Situating forest policy and governance issues through digital methods

T4.7 Digital transformation in forest governance – the Good, the Bad and the Ugly


Rina Tsubaki1, Liliana Bounegru2, Jonathan Gray2
1 European Forest Institute
2 King's College London



The web and social media platforms are increasingly becoming sites of knowing, reporting on and interacting with forest and nature conservation. This can bring opportunities for researchers to repurpose online materials to explore forest-related issues, practices, experiences and perspectives in different contexts. Yet, studying social media poses a number of challenges for researchers. For example, researchers need to adapt to changes made by social media platforms (e.g. Facebook, Instagram, Twitter and Reddit limiting API access). At the same time, social media platforms have specific features, practices and cultures that researchers must attend to and account for. How can research questions and methods be adjusted in order to study the online mediation of forest cultures and issues?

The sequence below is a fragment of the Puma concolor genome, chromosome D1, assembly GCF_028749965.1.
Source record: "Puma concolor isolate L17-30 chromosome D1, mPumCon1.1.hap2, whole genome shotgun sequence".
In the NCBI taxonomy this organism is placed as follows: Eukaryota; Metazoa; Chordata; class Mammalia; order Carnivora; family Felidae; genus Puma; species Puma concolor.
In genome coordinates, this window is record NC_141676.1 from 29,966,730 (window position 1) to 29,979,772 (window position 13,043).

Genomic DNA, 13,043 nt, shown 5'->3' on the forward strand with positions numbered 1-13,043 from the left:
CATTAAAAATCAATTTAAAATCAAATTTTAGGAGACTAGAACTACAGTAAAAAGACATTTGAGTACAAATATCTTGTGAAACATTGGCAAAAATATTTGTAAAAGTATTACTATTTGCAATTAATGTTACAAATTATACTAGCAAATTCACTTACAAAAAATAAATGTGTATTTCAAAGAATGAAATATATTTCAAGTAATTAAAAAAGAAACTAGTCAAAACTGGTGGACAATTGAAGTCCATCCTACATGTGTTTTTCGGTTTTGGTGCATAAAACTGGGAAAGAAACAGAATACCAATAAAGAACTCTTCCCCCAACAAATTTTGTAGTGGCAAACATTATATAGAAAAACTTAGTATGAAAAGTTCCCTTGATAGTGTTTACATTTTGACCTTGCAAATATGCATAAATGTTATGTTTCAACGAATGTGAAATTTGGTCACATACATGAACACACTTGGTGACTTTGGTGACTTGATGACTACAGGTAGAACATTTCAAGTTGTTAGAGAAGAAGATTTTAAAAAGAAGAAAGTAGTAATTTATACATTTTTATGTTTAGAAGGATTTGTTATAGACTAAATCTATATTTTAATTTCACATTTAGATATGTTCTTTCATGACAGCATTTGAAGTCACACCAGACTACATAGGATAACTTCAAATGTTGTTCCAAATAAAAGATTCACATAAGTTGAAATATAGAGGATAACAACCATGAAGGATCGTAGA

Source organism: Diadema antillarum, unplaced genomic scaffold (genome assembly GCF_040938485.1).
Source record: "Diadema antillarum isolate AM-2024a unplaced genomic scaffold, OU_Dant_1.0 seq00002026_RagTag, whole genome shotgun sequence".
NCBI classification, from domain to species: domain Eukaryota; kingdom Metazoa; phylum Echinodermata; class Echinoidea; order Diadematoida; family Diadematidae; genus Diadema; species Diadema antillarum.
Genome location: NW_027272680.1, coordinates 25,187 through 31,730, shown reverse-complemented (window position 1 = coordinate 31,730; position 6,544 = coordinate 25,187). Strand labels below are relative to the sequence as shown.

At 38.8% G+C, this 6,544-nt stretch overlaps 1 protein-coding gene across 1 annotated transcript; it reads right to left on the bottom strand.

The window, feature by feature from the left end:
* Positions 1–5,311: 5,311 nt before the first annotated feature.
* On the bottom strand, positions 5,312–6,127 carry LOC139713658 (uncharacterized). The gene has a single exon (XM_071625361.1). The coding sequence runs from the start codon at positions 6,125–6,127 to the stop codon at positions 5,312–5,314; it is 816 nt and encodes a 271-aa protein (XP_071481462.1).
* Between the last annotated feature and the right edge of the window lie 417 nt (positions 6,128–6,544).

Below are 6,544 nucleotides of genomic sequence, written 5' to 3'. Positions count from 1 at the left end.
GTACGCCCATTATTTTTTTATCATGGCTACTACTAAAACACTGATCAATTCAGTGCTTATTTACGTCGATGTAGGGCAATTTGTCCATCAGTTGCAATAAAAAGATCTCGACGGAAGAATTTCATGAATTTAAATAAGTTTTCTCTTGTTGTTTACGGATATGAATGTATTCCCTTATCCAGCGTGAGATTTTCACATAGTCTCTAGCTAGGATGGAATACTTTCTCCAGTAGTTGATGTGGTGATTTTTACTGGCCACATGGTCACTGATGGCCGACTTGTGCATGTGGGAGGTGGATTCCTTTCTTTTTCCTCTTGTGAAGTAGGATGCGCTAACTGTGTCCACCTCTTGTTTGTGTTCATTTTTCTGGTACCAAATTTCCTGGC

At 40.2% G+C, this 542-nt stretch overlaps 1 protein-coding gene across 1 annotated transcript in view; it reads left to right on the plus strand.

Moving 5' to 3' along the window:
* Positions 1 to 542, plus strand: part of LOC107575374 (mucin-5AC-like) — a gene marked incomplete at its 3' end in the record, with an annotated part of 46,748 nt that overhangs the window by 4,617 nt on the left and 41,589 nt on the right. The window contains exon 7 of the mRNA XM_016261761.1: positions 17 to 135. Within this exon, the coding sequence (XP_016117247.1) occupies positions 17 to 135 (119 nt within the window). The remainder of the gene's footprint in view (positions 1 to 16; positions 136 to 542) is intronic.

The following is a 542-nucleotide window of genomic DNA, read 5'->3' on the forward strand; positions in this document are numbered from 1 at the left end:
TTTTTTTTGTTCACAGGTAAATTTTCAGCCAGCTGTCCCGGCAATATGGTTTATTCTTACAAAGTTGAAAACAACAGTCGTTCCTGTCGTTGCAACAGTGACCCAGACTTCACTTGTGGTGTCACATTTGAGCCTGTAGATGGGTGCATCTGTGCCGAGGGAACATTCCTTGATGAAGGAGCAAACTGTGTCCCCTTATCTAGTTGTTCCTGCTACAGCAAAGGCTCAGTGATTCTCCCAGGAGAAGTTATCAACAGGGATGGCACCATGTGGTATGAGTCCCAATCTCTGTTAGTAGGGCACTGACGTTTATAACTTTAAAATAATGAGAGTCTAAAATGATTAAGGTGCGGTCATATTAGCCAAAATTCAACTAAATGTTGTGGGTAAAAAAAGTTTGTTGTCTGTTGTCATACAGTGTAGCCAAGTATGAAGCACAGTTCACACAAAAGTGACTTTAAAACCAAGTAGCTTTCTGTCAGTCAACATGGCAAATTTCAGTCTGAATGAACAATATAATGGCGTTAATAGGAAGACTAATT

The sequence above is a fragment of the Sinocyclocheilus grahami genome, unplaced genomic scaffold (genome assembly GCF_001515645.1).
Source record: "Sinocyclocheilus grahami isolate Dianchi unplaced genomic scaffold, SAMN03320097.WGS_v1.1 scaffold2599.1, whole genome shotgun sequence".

Drawing on multiple collaborative research projects with the European Forest Institute, the Public Data Lab and King’s College London, this work explores the use of digital methods (Rogers, 2013, 2019) to study online engagement around forests and forest issues - and how these may enrich research on forest governance, policy and practice. Through the study of issue networks, actors and media practices, it suggests what can be learned about how forests are articulated, activated and recomposed in online spaces - and the implications of this for forest research.